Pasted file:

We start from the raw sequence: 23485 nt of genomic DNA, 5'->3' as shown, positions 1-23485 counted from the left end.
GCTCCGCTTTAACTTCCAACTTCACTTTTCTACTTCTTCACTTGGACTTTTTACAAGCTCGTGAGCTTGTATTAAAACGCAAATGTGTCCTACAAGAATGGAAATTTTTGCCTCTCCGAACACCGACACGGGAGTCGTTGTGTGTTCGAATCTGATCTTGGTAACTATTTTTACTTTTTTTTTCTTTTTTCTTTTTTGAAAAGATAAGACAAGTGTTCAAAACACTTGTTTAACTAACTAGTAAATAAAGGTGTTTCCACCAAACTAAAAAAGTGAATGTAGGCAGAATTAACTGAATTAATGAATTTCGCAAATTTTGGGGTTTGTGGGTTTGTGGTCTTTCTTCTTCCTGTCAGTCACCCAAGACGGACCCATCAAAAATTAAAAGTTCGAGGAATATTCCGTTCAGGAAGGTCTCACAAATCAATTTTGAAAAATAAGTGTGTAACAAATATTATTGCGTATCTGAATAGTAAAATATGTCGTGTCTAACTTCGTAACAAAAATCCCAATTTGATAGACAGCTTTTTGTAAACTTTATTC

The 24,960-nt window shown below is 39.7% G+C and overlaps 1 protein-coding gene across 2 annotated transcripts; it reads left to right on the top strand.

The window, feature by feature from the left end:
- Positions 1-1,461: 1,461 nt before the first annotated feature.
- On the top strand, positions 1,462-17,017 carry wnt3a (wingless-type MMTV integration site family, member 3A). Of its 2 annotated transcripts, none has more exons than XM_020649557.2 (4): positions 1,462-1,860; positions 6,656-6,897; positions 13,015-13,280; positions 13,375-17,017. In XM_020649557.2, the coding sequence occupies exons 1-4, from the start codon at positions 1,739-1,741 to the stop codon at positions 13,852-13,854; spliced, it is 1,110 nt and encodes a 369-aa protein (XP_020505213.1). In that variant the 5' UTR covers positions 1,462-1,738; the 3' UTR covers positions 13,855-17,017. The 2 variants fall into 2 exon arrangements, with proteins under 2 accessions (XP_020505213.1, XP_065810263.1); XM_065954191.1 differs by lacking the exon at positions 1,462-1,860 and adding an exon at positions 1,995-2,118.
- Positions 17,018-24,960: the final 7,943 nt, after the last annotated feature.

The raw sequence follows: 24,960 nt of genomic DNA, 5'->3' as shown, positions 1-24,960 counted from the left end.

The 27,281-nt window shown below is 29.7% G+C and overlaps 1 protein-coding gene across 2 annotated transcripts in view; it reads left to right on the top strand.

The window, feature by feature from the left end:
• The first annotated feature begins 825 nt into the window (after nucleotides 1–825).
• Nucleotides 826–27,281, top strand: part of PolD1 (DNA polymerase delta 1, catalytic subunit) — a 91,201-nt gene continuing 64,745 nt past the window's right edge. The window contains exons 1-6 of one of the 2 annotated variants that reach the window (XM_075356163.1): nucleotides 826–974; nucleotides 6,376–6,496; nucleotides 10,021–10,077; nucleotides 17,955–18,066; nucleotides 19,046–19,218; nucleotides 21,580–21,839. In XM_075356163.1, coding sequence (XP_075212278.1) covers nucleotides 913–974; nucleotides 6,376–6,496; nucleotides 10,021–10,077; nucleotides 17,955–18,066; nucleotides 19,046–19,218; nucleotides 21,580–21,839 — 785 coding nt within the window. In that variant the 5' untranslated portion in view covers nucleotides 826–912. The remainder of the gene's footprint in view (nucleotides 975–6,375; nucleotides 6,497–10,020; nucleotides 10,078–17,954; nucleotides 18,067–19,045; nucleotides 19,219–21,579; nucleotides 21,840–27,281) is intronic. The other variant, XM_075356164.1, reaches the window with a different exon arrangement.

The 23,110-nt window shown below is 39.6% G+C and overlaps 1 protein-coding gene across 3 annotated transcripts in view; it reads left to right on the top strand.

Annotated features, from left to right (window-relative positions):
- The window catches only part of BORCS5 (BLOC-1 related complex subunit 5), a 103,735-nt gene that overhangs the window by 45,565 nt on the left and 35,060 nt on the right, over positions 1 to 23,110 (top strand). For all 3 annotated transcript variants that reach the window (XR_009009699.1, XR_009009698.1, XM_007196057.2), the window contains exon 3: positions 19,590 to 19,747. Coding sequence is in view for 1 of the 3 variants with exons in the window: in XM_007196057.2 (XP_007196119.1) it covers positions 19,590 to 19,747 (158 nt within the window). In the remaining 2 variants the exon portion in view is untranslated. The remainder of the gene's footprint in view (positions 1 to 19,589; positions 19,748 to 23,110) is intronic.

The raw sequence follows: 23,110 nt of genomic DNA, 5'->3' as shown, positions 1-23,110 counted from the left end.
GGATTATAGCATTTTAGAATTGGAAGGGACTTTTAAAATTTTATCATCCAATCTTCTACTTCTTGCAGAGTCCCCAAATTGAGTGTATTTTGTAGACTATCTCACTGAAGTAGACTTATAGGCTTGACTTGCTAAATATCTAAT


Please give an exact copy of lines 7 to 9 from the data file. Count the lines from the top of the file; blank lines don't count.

- Positions 17,018-24,960: the final 7,943 nt, after the last annotated feature.

The raw sequence follows: 24,960 nt of genomic DNA, 5'->3' as shown, positions 1-24,960 counted from the left end.

The 27,281-nt window shown below is 29.7% G+C and overlaps 1 protein-coding gene across 2 annotated transcripts in view; it reads left to right on the top strand.